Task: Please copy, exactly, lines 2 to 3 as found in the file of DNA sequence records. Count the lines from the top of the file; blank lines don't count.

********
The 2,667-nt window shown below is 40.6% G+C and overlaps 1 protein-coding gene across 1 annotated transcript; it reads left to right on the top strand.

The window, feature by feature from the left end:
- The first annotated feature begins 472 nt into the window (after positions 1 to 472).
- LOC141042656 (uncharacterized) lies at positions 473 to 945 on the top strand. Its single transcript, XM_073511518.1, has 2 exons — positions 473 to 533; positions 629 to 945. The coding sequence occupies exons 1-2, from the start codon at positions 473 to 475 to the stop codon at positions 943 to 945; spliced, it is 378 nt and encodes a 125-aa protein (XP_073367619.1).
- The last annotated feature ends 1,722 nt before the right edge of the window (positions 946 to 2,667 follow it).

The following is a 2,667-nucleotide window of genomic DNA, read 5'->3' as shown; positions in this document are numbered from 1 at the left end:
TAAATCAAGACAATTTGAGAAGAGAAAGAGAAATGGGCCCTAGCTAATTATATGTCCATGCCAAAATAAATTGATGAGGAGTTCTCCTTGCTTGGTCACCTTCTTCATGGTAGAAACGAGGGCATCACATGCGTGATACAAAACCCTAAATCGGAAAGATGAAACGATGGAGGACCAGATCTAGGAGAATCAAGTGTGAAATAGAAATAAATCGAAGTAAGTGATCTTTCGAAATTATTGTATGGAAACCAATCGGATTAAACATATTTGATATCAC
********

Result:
The window, feature by feature from the left end:
- The first annotated feature begins 472 nt into the window (after positions 1 to 472).